Link building is one of the most talked about but most poorly understood areas of online marketing and SEO. Everyone recognizes the value assigned to links; not enough people understand the best means of acquiring links or the role links play in making their business stick out from the crowd.
However, for Julie Joyce, links are her bread and butter. Joyce, one of the most-recognized names in link building, is a prolific writer and speaker, in addition to being the director of operations for Link Fish Media, a Greensboro, N.C.-based link building company.
She agreed to let me pick her brain and provide my readers with some fantastic tips.
RS: There is so much confusion and misinformation associated with link building. “Yes, you should do it.” “No, concentrate your efforts elsewhere.” “It’s a shady enterprise,” etc. Where do you see link building as fitting on the pyramid with all the other areas at play in online marketing?
JJ: It’s definitely a shady enterprise. Haha! OK, seriously, it can be [shady] and that’s why so many people hate it. It doesn’t have to be though, not if it’s done well, and that’s what everyone forgets. Doing it well is painful and incredibly time-consuming, and in this crazy attention-deficit decade no one wants to do anything that doesn’t have an immediate payoff. I don’t think links are the only answer, but I think it’s difficult to do well online without good links unless you have amazing social media in place. Link building should not be the main focus of marketing any site, though, and sometimes it is and webmasters ignore everything else and that’s never good.
For someone new to link building, what are some of the first things they need to know? That bad links can completely ruin anything good you do.
They need to understand how to look at a site like a human being and think “Will this really be a good link?” instead of getting caught up in the metrics. They need to know why we build links, which is so basic but you’d be surprised at how many link builders couldn’t explain that well.
RS: Many times, the owner of a new site realizes she needs links but worries about where to put her time and energy (e.g., blogging, offline PR/branding, etc.). Where should link building fit on her list of marketing priorities?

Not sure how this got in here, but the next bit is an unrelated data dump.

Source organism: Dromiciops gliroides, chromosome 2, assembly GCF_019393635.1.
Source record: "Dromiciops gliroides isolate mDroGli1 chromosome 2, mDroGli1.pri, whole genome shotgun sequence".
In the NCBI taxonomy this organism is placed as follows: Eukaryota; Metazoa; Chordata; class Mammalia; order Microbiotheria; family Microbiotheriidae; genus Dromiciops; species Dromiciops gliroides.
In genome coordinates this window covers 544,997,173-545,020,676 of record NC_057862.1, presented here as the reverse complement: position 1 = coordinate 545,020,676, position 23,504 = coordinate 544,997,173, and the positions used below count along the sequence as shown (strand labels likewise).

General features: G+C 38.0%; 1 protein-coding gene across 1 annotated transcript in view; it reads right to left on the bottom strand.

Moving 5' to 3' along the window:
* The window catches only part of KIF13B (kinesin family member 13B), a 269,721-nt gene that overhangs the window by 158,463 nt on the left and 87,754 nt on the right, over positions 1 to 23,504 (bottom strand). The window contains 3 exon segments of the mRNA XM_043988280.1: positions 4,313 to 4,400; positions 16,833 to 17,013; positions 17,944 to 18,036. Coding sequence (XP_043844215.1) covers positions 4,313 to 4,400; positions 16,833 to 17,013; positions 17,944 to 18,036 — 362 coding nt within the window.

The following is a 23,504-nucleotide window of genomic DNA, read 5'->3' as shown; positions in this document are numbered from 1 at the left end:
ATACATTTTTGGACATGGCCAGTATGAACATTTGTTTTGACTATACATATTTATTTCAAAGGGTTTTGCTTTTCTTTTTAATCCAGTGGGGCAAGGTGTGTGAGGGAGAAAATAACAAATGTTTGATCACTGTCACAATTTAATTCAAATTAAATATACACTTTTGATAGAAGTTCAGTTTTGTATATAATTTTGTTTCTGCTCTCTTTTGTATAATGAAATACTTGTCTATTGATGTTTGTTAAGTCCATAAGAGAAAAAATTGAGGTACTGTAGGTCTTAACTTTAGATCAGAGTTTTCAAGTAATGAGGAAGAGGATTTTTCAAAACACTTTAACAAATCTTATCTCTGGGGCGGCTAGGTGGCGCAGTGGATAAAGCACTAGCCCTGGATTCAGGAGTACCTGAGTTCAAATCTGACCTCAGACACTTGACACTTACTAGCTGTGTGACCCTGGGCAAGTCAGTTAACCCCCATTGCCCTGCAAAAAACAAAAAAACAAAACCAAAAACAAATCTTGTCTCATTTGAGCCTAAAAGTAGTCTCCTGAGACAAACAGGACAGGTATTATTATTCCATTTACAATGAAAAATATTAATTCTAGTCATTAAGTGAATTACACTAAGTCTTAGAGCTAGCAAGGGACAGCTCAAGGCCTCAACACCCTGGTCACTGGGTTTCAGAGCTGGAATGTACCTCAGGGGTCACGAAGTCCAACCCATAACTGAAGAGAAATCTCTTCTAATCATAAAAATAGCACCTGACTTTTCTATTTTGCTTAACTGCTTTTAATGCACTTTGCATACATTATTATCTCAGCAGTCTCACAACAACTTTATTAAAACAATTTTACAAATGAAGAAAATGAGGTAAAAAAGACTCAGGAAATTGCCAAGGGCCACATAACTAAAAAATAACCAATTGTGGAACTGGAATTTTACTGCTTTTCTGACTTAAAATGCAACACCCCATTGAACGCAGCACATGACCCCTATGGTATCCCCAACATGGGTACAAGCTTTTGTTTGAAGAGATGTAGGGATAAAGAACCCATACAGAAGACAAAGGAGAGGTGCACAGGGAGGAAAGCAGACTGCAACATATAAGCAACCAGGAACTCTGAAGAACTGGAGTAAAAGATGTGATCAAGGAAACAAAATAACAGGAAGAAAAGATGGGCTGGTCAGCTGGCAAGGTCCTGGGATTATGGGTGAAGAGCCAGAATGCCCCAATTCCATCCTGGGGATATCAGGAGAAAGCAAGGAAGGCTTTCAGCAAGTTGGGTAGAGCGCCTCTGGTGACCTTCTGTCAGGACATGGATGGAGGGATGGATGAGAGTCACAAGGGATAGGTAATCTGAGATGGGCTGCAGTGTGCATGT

JJ: I actually almost never work with brand new sites because some of our tactics are risky, and it’s not a good idea. I’d probably say get your ducks in order everywhere else and then start trying to get some good links, whether it’s by pursuing them or attracting them with your content. I’d probably opt for starting out with social media rather than diving into link building.
RS: How should a business define relevance when looking to attain links from other sites? Dominant site? Dominant site in their vertical? A site that should attract conversions? Easiest opportunities?
JJ: Never go with easy opportunities. A site that should attract conversions is my pick here. I don’t care if it’s a dominant site, if it’s a good site and I think doing a link there is beneficial to both parties [I say go for it].
RS: A lot of chatter now centers on link building vs. content marketing, as if you cannot do both simultaneously. We know that’s not true, but for the business owner who feels she cannot do “everything” at once, what’s your counsel to them?
JJ: Hire someone else? Honestly if you have the time, I think that link building is really not that tricky unless you’re a complete idiot. I don’t think that it should be conducted by someone who doesn’t have the proper time to focus on it, though, because that’s when all the bad links happen.
I’d say the same for content marketing. I think that it’s easier to just build links than it is to develop and properly promote amazing content. They’re both hard work, so I’d seriously recommend hiring a pro if you don’t have the time to do things well.
RS: I’ve written about the importance of working offline to grease the skids for links. What are a few tips you can share along these lines?
JJ: I want to say “be nice, open, and helpful,” but that sounds so simplistic. However, it’s true in many cases. I’ve been asked to do things that led to links because I helped someone out with something as simple as answering a question that was emailed to me after the person didn’t understand a point I made in an article.
That’s not offline, of course, but it’s also not directly online in the way we think of it in terms of getting a link. It’s hard to tell you that you need to connect with people but you do.
I met Lisa Myers ages ago at a London SEO function, and we decided to start the SEO Chicks blog. My writing there ended up getting me a spot somewhere else, and that gig got me a spot somewhere else, and it kept going.
Get out there and nicely network but don’t do it expecting anything. Do it because it’s appreciated by other people and doing something offline can be quite lovely if you spend all day staring at a screen.
RS: Finish this sentence for me: “Businesses that commit to link building can expect to _____________”
JJ: “[B]roaden their reach and traffic sources.”